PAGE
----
THEN & AGAIN by Catherine Stearns

All we can do is wait

Price: $17.00
Chapbook
Letterpress Cover
Handsewn Binding
ISBN: 978-1-64255-798-5


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The poems in Then & Again thread the act of remembering and its attendant questions (“why else love what we love?”) with meditations on the present made possible by the past.

The language of memory—personal, intimate, and local— expands outwardly until the land itself remembers, history remembers, and ultimately all are a source for remaking.


From “Questions of Home”

He stepped down from the rear axle,
jelly legs shaking, engulfed
by the humidity of late afternoon

when the turning-over of the engine
and the shushing of the radiator
dissolved into the almighty

buzzing of August: mosquitoes,
deerflies, grasshoppers, cicadas.
Ground juniper crunching underfoot.

Every day in the same place,
the blue shadow of a red barn door,
he listened, dependably amazed.


A fragment from Sappho introduces Catherine Stearns’ beautiful new collection, Then & Again: “…but I say / that whatever one loves is.” It’s an apt epigraph for poems that traffic in the mystery of what it is to abide among the living and the vanished. There’s spareness here, wisdom, a keen ear, and no sugarcoating. She names what we lose, and gives the dead wings—which of course is that second life to which Sappho alludes.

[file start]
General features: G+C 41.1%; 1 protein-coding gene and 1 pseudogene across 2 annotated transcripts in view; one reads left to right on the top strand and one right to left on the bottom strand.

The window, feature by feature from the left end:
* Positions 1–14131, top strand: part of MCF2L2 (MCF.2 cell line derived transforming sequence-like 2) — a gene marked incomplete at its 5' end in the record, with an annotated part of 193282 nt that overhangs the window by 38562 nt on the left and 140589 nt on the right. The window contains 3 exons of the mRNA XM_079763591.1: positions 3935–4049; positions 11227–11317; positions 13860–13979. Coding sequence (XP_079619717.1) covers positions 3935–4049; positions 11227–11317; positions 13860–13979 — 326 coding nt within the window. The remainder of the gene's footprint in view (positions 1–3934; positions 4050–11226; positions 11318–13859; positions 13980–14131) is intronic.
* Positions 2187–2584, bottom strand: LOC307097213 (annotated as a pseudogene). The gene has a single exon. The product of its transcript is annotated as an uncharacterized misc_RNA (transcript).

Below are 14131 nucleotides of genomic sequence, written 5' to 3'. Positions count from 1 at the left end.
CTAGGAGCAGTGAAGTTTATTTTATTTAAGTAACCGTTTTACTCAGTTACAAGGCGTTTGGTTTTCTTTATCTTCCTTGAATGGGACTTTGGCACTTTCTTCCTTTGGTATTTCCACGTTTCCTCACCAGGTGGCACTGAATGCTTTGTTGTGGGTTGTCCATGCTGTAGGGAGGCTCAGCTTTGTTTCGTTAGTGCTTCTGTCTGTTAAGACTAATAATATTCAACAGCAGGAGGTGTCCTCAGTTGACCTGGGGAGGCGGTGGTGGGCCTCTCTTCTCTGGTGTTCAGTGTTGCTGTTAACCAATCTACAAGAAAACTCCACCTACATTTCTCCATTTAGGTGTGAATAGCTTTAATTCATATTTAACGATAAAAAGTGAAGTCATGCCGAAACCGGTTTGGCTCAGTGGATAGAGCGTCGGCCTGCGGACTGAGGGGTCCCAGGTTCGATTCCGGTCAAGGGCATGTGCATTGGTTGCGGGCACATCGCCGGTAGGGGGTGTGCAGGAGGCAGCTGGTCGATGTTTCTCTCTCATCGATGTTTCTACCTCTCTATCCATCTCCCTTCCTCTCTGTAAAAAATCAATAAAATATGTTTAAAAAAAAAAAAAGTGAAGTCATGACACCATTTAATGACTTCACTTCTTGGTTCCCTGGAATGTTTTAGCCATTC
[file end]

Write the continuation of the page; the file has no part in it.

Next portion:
—Andrea Cohen, author of Unfathoming

In these passionate, wary meditations, Catherine Stearns is constantly aware that the self is mostly “afloat, / alone,” yet determined to find sharable truths that help us keep the self’s selvage from unraveling. Her lines always feel deeply chosen. They pierce the silences between persons with a fine needle.

—Mark Halliday, author of Thresherphobe


Kate

Catherine (Kate) Stearns' book, Then & Again, was the winner of the Slate Roof Press chapbook contest. Her previous book of poetry, The Transparency of Skin, published by New Rivers Press, was a Minnesota Voices Project Winner. Kate has recent poems in Salamander, New Ohio Review, North American Review, The Southwest Review, and Yale Review, among other journals, and has had poems featured in Poetry Daily and American Life in Poetry. Her work has been anthologized in The House on Via Gambito: A Collection of Writing by American Women Abroad, and she has received grants and awards from the Iowa Arts Council, the Loft-McKnight Foundation, the Dana Award, and the Massachusetts Cultural Council. She lives in South Natick with her husband, Richard Klug, a cinematographer and film director. A long-time teacher of writing and literature, she is currently writer-in-residence at the Roxbury Latin School in Boston.